# At what temperature (in kelvin) are most of the elements on the periodic table liquids?

This question is out of pure curiosity.

At what temperature are a majority of the elements on the periodic table in a liquid state/phase of matter? For the purpose of this question, assume the standard pressure (100,000 Pa). Is there some sort of formula or theorem that explains this? Please give a detailed explanation on your conclusion.

• The Dynamic Periodic Table is a great site for questions about the properties of different elements. For your purposes, it even has a slider for the phases of different elements at different temperatures. I will say though that carbon is the last element to melt, and at atmospheric pressures it doesn't even do that-- it actually sublimes at $3,900\:\mathrm{K}$. Commented Dec 10, 2015 at 8:06

Now that's a great question indeed! Evidently, at 0K all elements except helium are solids, at 10000K they are all gases, so someplace in between the number of liquids must reach a maximum; what and where might that be?

Well, there is no formula or theorem that says liquid hydrogen must boil at 20K, nor is there such a thing for any other element, so this line of thinking hardly provides any insight. Let's try another way.

Let's take a look at all elements' melting and boiling points. (I used the great site referenced in a comment by ringo, where all data are conveniently stored on line 47 in the file http://www.ptable.com/Static/interactivity-2fcd37b.js). Let's simply make a joint list of all melting and boiling points, sort it (keeping track of which is which), and then walk through it from bottom to top, calculating the number of liquids on each interval. If you know some kind of programming, you can do it with a script.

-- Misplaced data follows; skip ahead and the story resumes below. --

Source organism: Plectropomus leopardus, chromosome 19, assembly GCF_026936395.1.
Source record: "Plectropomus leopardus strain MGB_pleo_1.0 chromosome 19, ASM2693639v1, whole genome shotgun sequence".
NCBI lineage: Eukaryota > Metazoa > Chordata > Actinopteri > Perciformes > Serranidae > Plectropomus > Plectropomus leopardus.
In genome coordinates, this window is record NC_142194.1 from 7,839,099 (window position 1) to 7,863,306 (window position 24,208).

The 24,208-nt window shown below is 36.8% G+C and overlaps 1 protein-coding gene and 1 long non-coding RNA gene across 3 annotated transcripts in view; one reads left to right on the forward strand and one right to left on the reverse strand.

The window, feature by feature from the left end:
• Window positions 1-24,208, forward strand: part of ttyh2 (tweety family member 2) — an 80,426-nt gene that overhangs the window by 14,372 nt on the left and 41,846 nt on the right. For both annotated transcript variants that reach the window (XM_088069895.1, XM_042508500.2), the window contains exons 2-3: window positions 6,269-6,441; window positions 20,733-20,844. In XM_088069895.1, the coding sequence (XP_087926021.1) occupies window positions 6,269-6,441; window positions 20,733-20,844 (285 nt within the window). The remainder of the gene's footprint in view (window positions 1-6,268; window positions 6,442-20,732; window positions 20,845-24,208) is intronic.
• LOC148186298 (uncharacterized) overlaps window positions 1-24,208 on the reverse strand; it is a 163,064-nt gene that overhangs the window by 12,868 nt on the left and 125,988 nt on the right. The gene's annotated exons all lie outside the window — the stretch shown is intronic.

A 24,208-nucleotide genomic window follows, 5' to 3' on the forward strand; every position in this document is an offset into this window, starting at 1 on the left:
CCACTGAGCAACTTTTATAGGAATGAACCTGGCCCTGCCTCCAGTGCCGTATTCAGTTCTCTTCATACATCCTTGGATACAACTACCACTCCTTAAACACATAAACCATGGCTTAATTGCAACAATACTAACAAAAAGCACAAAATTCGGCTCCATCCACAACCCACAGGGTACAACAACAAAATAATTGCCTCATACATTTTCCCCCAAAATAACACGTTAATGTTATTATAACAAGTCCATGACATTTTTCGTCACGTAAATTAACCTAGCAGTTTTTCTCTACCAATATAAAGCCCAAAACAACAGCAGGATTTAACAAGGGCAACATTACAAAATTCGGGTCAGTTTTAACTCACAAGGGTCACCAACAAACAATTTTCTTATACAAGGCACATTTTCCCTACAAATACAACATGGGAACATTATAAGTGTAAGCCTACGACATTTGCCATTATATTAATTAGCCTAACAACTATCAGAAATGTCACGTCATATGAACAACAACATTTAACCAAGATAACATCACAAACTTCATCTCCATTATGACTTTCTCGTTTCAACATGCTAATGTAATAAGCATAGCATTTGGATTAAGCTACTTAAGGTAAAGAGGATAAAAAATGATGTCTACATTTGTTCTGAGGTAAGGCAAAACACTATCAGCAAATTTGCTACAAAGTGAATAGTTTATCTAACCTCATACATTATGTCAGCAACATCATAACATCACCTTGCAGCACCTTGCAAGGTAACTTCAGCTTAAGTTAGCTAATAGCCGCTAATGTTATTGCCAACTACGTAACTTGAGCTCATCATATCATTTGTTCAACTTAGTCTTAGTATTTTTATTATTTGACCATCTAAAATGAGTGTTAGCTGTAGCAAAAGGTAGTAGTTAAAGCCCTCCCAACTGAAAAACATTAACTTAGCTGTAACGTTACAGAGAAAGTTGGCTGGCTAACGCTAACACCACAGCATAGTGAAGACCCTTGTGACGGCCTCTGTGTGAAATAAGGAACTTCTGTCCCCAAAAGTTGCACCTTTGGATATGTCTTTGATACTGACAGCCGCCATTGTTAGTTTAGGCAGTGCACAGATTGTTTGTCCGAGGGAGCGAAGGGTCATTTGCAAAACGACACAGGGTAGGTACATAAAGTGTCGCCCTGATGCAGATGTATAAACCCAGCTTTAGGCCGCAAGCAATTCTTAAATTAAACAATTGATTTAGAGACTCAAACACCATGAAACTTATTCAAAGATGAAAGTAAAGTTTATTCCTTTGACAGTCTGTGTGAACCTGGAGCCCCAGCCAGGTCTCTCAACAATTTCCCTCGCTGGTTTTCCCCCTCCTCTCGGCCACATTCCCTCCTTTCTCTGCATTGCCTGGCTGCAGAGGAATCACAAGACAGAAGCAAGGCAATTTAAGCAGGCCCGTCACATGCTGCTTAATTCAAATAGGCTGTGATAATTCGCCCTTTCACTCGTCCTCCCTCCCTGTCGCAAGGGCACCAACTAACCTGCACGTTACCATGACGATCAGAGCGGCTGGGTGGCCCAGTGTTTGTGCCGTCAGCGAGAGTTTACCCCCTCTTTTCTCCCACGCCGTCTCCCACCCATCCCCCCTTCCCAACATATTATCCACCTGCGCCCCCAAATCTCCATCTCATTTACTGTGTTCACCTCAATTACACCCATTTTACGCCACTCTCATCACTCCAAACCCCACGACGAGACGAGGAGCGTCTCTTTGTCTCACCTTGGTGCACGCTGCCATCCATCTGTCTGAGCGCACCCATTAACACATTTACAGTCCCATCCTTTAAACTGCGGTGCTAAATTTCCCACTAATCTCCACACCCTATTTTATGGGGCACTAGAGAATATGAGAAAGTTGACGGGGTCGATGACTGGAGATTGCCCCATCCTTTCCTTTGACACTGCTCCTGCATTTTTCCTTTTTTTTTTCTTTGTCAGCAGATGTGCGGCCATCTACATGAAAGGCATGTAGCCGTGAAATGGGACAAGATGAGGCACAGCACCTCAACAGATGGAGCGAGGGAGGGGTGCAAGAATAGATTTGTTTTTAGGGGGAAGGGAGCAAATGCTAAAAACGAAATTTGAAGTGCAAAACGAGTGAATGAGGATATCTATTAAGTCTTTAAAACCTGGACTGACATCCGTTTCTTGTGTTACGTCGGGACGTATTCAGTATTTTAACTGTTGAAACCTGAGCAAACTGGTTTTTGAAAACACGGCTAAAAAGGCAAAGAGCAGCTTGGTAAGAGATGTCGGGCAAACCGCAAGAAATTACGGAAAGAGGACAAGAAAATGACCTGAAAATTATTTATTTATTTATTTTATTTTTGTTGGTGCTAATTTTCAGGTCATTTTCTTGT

It turns out that the maximum number of simultaneously liquid elements is 49, and it is reached several times between 2183K (melting of vanadium) and 2792K (boiling of aluminium). By dragging the slider you may actually see which elements are included in these 49. Now, the data are not terribly reliable (for example, in higher actinides they claim some melting points obtained by God-knows-what extrapolation, but no boiling points at all), yet still this is something to think about.

The boiling point of hydrogen is $-252.87~^{\circ}\rm C$ or $20.28\rm\,K$, which is the least boiling point so you can expect that all other elements would liquidify or solidify at or below this temperature.

But the concept of phases is much more complicated than that. Aside from three states (namely solid, liquid and gas) there are other states such as plasma, fermionic condensate, Bose–Einstein condensate and top-quark condensate.

At Bose–einstein condensate, at 170 nano-kelvin rubidium atoms coalesce to form one particle that acts like a wave forming Bose-gas. So, from this example you can perceive that on super-cooling you can form gas. Hence, it is very difficult to specifically answer your question as technology improves nature tend to show its diverse beauty.